The end of the world, announced for September 23, 2017 by a pseudo scientific author, David Meade, forced NASA to issue an update on its website about Planet X or also called Niburu.
What will happen on Saturday?
Absolutely nothing, the US administration had to say.
“Many people” predict “that our world will end on September 23 when another planet collides with the Earth. The planet in question, Niburu, does not exist, so there will be no collision. The story of Niburu has been circulating for years and is regularly recycled in new fables of apocalypse, ” NASA said on its website.
David Meade, the author of the hoax, says his revelation comes from a passage in the Bible from Revelation 12: 1.
The passage says, “And a great sign appeared in heaven, a woman clothed with the sun, under whose feet was the moon, and on her head a crown of twelve stars. She was pregnant, and she was screaming, being in travail and in the pangs of childbirth. ”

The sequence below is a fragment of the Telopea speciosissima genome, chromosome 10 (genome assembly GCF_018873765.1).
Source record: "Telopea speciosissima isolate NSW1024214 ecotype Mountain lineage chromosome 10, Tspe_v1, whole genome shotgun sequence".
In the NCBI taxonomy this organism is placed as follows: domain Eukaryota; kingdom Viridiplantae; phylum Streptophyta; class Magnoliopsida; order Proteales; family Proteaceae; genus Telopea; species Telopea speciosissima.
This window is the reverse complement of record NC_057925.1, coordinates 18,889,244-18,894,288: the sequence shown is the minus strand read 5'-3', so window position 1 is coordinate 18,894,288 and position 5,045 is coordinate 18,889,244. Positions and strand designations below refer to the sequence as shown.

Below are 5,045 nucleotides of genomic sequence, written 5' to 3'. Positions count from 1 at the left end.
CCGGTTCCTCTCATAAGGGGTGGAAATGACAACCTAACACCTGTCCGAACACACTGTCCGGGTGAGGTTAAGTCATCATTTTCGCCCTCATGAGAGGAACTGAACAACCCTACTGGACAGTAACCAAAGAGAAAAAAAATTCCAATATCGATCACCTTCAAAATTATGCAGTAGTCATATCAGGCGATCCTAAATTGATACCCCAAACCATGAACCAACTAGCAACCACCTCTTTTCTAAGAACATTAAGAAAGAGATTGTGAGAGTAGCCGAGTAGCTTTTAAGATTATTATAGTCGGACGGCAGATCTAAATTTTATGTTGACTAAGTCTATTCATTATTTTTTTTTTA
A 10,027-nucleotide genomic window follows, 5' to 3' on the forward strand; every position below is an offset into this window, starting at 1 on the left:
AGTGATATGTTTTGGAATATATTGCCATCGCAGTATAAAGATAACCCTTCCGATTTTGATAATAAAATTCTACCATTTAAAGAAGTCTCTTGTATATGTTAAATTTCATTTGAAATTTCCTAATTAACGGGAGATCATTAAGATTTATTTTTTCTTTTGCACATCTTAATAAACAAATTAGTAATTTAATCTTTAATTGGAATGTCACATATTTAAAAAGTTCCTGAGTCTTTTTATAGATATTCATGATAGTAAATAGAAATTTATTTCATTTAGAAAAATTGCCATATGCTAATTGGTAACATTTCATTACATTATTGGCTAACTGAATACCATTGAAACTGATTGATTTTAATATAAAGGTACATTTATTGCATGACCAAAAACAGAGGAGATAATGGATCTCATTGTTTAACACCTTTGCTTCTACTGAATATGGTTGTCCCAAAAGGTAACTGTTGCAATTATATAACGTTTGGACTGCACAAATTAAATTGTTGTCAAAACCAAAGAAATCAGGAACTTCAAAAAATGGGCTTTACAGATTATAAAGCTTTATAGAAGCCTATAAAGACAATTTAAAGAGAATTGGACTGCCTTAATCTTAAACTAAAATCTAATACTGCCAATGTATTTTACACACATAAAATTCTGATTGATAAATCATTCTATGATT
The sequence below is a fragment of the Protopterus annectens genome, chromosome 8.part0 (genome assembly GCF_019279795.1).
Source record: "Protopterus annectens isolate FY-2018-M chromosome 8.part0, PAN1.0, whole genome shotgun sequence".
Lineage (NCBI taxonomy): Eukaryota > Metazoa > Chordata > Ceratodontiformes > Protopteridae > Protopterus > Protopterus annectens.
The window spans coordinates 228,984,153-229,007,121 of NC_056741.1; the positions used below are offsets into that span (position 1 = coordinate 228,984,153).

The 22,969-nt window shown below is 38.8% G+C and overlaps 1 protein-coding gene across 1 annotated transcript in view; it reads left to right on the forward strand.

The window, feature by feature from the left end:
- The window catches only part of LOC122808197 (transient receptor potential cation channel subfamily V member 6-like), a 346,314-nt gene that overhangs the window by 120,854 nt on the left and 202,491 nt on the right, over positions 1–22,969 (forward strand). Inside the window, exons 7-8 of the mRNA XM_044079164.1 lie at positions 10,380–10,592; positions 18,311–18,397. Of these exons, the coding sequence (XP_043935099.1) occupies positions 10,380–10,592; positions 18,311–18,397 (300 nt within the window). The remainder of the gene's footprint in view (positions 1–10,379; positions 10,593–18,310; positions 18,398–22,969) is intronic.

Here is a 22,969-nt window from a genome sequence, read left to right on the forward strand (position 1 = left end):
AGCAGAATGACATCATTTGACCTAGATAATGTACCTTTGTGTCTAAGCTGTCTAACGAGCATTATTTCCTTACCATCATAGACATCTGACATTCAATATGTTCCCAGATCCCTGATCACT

The organization has already had to publish a question-and-answer text in 2012 concerning this imaginary planet
The same answers apply to this new wacky theory.
According to NASA, the Niburu hoax dates back to May 2003.
“Niburu and all these other stories about planets are hoaxes from the web,” NASA said. There is no factual basis for these assertions. If Planet X or Niburu was actually approaching the Earth to collide, astronomers would have already followed it for at least 10 years, and it would be visible to the eye, “assure the scientists.
NASA has already had to deny a host of theories associated with the end of the world that have been plaguing the web for years.